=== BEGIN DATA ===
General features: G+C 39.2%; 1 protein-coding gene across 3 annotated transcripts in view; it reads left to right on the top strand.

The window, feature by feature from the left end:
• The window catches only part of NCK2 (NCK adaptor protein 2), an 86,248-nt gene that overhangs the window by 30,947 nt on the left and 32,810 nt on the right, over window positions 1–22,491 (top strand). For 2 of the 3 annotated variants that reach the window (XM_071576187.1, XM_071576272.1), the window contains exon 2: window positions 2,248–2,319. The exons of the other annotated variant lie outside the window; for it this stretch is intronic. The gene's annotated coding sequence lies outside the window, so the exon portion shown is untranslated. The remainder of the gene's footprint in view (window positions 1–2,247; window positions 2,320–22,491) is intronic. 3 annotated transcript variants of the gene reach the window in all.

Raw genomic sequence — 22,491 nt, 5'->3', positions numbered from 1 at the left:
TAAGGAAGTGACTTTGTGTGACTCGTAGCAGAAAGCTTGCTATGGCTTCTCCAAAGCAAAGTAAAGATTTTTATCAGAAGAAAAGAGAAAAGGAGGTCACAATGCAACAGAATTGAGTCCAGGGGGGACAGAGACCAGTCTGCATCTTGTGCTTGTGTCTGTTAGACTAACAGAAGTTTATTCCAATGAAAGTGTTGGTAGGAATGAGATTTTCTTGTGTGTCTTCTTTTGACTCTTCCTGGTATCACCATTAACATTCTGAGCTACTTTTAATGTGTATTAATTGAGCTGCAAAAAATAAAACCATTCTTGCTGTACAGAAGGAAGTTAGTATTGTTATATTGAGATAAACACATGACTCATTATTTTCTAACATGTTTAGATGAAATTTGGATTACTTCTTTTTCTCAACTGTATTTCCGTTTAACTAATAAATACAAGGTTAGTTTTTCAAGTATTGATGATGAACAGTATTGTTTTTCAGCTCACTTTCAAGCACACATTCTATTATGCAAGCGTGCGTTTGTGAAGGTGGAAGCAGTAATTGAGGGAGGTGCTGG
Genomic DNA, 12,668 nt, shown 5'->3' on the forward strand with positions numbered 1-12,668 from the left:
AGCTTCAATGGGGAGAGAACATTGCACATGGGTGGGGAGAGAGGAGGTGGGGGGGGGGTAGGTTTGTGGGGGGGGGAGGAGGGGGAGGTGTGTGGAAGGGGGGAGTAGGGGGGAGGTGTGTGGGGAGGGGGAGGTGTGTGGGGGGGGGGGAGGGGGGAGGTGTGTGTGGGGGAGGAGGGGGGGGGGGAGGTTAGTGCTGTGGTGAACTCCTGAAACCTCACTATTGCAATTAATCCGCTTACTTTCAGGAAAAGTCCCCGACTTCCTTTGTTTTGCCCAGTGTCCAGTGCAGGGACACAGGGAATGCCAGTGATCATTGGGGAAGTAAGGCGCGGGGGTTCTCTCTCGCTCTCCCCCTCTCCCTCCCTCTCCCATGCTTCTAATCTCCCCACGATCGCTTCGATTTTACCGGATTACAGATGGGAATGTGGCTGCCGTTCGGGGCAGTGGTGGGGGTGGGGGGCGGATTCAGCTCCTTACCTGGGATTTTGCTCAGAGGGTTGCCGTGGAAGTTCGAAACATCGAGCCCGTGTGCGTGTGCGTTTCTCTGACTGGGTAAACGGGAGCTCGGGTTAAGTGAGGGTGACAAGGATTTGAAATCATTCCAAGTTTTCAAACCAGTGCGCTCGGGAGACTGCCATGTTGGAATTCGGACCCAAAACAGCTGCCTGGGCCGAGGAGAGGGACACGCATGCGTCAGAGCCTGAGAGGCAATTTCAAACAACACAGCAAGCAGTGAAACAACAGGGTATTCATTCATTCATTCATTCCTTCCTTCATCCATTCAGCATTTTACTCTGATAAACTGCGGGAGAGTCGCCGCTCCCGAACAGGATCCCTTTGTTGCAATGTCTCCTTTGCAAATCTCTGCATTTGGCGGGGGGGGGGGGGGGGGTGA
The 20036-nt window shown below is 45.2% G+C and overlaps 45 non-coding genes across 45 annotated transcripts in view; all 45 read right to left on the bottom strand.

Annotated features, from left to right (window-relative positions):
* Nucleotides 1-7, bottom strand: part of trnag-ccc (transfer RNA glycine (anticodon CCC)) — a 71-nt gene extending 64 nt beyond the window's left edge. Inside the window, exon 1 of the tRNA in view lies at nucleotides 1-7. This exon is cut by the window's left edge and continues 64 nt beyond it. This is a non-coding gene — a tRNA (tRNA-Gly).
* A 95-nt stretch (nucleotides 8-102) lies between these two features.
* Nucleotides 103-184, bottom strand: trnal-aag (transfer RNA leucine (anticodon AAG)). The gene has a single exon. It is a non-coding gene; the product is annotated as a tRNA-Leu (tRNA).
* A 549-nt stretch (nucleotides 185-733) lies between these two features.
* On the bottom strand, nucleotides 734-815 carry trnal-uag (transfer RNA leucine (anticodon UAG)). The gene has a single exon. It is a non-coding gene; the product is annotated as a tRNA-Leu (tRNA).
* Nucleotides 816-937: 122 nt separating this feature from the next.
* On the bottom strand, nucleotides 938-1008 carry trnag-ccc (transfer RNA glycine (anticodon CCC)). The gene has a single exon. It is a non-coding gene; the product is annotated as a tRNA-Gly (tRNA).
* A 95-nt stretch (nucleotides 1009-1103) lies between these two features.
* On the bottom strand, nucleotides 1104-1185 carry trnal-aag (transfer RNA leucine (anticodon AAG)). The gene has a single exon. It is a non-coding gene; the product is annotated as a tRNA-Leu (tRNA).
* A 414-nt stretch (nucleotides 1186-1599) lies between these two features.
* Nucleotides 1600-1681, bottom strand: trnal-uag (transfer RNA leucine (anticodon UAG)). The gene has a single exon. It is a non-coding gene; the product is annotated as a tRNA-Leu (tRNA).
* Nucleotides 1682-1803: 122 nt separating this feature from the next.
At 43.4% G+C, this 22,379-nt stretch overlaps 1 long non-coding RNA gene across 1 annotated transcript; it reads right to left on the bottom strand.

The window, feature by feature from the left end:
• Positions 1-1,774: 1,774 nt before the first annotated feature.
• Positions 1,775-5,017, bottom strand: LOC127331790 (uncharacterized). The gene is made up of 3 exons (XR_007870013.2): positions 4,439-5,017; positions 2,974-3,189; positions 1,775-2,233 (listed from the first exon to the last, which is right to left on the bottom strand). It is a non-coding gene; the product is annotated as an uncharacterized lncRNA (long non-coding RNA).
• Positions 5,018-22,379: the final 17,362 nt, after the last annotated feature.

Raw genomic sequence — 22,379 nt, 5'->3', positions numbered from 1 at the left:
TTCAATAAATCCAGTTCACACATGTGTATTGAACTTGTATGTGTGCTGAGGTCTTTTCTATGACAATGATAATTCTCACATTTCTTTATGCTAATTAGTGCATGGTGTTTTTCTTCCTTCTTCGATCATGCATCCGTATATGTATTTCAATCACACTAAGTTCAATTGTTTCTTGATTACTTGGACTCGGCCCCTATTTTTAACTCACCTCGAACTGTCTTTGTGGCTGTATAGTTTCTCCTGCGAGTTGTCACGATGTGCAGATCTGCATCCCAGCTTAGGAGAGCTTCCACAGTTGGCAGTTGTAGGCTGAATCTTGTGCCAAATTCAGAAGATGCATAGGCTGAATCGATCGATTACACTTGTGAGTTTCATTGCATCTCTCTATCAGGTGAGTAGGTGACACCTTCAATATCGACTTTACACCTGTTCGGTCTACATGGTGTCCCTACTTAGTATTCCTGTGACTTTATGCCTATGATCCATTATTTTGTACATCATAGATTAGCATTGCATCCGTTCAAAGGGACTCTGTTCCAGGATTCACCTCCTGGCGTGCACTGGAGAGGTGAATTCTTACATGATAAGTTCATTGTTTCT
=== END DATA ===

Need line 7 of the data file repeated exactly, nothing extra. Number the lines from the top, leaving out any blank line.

AGCTTCAATGGGGAGAGAACATTGCACATGGGTGGGGAGAGAGGAGGTGGGGGGGGGGTAGGTTTGTGGGGGGGGGAGGAGGGGGAGGTGTGTGGAAGGGGGGAGTAGGGGGGAGGTGTGTGGGGAGGGGGAGGTGTGTGGGGGGGGGGGAGGGGGGAGGTGTGTGTGGGGGAGGAGGGGGGGGGGGAGGTTAGTGCTGTGGTGAACTCCTGAAACCTCACTATTGCAATTAATCCGCTTACTTTCAGGAAAAGTCCCCGACTTCCTTTGTTTTGCCCAGTGTCCAGTGCAGGGACACAGGGAATGCCAGTGATCATTGGGGAAGTAAGGCGCGGGGGTTCTCTCTCGCTCTCCCCCTCTCCCTCCCTCTCCCATGCTTCTAATCTCCCCACGATCGCTTCGATTTTACCGGATTACAGATGGGAATGTGGCTGCCGTTCGGGGCAGTGGTGGGGGTGGGGGGCGGATTCAGCTCCTTACCTGGGATTTTGCTCAGAGGGTTGCCGTGGAAGTTCGAAACATCGAGCCCGTGTGCGTGTGCGTTTCTCTGACTGGGTAAACGGGAGCTCGGGTTAAGTGAGGGTGACAAGGATTTGAAATCATTCCAAGTTTTCAAACCAGTGCGCTCGGGAGACTGCCATGTTGGAATTCGGACCCAAAACAGCTGCCTGGGCCGAGGAGAGGGACACGCATGCGTCAGAGCCTGAGAGGCAATTTCAAACAACACAGCAAGCAGTGAAACAACAGGGTATTCATTCATTCATTCATTCCTTCCTTCATCCATTCAGCATTTTACTCTGATAAACTGCGGGAGAGTCGCCGCTCCCGAACAGGATCCCTTTGTTGCAATGTCTCCTTTGCAAATCTCTGCATTTGGCGGGGGGGGGGGGGGGGGTGA